Saturday, August 17, 2013

"As Someone Once Said:" Jung, Martin Luther King and Quotations

"That which we do not bring to consciousness appears in our lives as fate."
C.G. Jung

It's a great quote, right?  It's certainly a penetrating thought, succinctly expressed.  But is it really a quote?
Did Jung really say or write it--those exact words?

A lot of sites on the Internet think so, or at least they unquestionably accept it as a true quote.  Try it yourself--do a search on the quote.  I just did again--5 out of the first 6 sites at the top use these exact words, attributed to Jung, but without a source named.  One of the top six however varies it a bit: "Whatever is not conscious will be experienced as fate."

To be fair, this last site was quoting a book, or rather a review of a book: a Washington Post Book Review "where it was noted to be the epigraph to Craig Nova's new novel, Cruisers..."

And I first happened on it in a actual physical book as well, in the exact form quoted up top.  It's one of three quotations at the top of an essay ("Flying Rabbits: Denizens of Distant Space") by Margaret Atwood, in her recent collection In Other Words: SF and the Human Imagination.  Atwood is a careful writer and scholar, who noted in a footnote that the quotation came from another book, Meeting the Shadow by Abrams and Zweig.

It happens that I have that book, too. It's a collection of essays by various authors, including Jung.  Eager for an exact citation, I checked it. It's not in the Jung essay, nor in the many footnoted passages from Jung's work in other essays.  The quote is again one of several on the very first page, without source.

By source or citation or attribution I mean, exactly where in Jung's work does it appear?  Nobody seems to know.  And nobody seems to care.  Because it just keeps getting repeated--and thanks to the Internet, over and over. It's even been perpetuated by multiple tweets.  If it's on the Internet it must be true, right?  It's like the quote has been friended about a million times.

Instead we get "as Carl Jung once said..."

 That it appears in slightly different form--always without attribution--is perhaps telling.  The Psyche Wizard quotes it:“Until you make the unconscious conscious, it will direct your life and you will call it fate.” And he calls it "one of the most important quotes ever!"
Another site: "When an inner situation is not made conscious, it appears outside as fate." Though this site does attribute some quotes, it doesn't link for this one (though as we'll see, we may be getting warmer...)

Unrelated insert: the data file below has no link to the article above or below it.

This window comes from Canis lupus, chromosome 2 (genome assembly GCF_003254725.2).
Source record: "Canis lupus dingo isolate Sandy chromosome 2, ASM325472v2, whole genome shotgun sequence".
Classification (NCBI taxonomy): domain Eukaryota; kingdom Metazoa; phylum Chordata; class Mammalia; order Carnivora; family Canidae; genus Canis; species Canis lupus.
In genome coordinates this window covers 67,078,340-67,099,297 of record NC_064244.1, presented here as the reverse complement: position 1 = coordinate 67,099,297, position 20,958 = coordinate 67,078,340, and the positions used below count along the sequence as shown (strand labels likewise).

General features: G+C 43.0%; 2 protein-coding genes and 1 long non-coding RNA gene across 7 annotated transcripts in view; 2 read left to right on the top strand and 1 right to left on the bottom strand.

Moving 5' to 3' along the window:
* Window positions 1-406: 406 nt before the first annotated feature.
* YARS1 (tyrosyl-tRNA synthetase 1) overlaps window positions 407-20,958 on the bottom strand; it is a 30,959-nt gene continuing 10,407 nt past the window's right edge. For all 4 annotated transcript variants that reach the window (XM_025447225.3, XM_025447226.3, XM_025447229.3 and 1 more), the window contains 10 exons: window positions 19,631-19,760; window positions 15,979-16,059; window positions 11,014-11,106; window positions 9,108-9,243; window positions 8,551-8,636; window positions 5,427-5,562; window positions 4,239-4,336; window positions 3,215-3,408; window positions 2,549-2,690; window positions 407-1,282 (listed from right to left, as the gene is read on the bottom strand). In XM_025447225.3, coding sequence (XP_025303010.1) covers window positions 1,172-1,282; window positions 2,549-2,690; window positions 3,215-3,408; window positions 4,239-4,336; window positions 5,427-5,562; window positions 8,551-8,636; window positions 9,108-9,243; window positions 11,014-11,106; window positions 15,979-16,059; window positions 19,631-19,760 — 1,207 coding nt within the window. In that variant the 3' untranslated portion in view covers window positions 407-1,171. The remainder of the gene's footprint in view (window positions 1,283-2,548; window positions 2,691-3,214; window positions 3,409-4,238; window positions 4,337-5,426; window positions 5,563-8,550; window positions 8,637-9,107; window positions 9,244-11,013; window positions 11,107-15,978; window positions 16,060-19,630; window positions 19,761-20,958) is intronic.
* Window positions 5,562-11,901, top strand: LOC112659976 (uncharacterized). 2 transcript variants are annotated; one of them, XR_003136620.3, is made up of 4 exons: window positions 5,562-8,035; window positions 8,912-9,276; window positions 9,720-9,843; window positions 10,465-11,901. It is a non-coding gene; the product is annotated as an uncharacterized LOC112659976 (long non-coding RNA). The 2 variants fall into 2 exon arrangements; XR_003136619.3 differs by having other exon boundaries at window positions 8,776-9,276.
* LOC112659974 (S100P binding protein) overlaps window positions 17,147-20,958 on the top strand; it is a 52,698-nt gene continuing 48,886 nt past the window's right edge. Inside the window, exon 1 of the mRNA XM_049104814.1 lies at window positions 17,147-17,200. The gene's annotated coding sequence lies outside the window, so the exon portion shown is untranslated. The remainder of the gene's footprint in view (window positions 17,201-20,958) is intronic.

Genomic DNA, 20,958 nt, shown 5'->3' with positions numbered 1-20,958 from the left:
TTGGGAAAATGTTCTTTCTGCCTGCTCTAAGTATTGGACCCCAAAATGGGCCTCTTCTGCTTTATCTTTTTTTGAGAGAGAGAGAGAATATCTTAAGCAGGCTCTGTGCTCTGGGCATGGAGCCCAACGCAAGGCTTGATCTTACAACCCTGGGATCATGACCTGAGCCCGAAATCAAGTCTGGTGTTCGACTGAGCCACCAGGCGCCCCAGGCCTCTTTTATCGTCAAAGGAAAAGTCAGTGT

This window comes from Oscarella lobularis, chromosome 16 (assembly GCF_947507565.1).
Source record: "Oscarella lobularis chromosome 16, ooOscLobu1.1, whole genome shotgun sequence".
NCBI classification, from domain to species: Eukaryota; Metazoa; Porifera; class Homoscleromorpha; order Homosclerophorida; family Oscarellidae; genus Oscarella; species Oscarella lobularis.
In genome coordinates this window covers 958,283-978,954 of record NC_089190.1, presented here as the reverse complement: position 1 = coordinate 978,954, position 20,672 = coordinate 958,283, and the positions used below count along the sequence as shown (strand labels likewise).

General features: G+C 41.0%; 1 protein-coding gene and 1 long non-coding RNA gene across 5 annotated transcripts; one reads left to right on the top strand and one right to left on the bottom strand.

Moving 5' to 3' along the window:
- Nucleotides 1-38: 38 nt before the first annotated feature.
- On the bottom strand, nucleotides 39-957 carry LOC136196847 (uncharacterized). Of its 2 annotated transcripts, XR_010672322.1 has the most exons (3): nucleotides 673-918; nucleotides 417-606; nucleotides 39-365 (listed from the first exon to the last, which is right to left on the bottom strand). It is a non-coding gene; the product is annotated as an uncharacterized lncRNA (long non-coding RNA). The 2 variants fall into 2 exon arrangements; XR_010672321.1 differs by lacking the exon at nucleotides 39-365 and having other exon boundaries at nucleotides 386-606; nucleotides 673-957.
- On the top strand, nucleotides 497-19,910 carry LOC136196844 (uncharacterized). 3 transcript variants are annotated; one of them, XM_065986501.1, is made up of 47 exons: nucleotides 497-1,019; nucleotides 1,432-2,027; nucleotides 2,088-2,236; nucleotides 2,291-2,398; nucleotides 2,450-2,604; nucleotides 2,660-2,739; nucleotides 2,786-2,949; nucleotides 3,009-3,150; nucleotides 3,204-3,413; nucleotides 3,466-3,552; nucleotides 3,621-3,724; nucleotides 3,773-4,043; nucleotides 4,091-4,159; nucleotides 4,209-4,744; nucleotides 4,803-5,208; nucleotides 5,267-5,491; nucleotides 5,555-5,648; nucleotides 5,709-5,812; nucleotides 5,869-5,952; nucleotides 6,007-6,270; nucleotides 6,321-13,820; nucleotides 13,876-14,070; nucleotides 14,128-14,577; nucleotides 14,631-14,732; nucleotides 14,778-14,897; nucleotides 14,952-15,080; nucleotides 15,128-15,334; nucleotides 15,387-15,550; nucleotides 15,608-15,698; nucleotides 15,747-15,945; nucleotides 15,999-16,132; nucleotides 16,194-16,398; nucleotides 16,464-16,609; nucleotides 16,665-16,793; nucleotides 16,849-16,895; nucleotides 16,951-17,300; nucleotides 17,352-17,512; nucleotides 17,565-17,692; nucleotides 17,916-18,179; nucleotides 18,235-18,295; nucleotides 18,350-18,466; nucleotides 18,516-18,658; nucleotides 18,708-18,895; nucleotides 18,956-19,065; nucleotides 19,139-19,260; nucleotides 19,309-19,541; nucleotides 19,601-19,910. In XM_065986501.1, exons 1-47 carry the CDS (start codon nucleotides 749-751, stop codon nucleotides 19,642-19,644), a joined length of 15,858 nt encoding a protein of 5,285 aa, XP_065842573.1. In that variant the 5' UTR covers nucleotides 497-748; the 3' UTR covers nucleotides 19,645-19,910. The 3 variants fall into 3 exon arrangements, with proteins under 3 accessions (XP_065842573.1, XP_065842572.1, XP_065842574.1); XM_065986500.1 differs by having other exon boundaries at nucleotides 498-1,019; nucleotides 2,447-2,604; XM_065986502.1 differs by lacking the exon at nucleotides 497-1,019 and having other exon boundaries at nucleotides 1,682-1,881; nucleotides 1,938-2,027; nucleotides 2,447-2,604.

For finally, someone does have an attribution to a statement that carries the sense of this one: "The psychological rule says that when an inner situation is not made conscious, it happens outside as fate. That is to say, when the individual remains undivided and does not become conscious of his inner opposite, the world must perforce act out the conflict and be torn into opposing halves." The citation is to Jung's Collected Works Vol. 9.  The book's title is Aion, and this quote is taken from "126" which is a paragraph number I guess.  In the paperback edition it's on p. 72.  (This site comes up earlier if you search Jung and the quotation.)

So what's the point? We know by now that some famous quotes weren't said by the person credited with them, or said at all.  We know that many are not exact.  So people have different attitudes about what constitutes a quotation.  Close still gets a cigar.

On the other hand, we're seeing at the moment a consequence of the inaccurate or paraphrased quotation--namely the one that is being sandblasted off the Martin Luther King, Jr. statue in Washington.  Right now it's touch and go whether the work will be done in time for the 50th anniversary of his speech at the March on Washington.

The controversy there was not so much accuracy as the inaccuracy gave a false impression of King's point.  A lot of the problem was context.  And in some sense that's true of lots of quotations.  For instance, Jung's.  In Aion he's making a very specific point about western civilization, and the split in Christian consciousness.  (The chapter is called "Christ, A Symbol of the Self.")

But of course Jung may well have said something very similar in another context.  He may actually have written or said the exact words of this "famous" quotation.  (I noted it because it is brilliantly expressed, and seemed familiar.  My hunch is that someone paraphrased Jung in just this way--Hillman maybe, or William Irwin Thompson, or Bly.)  But if so, nobody I've seen who quotes it has given any location in his writing where he wrote it--or even an interview where he said it.

What truly bothers me is that nobody seems to care where he said it, in what context, or whether he said it at all.    

Tuesday, August 13, 2013

Telling Truth to Anti-American GOP

Quoted: “Their number priority, the one unifying principle in the Republican Party at the moment is making sure that 30 million people don’t have health care,” Obama told reporters at a televised news conference Friday. “There’s not even a pretense now that they’re going to replace it with something better. The notion is simply that those 30 million people or the 150 million who are benefiting from the other aspects of affordable care, will be better off without it. That’s their assertion. Not backed by fact, not backed by any evidence. It’s just become an ideological fixation.”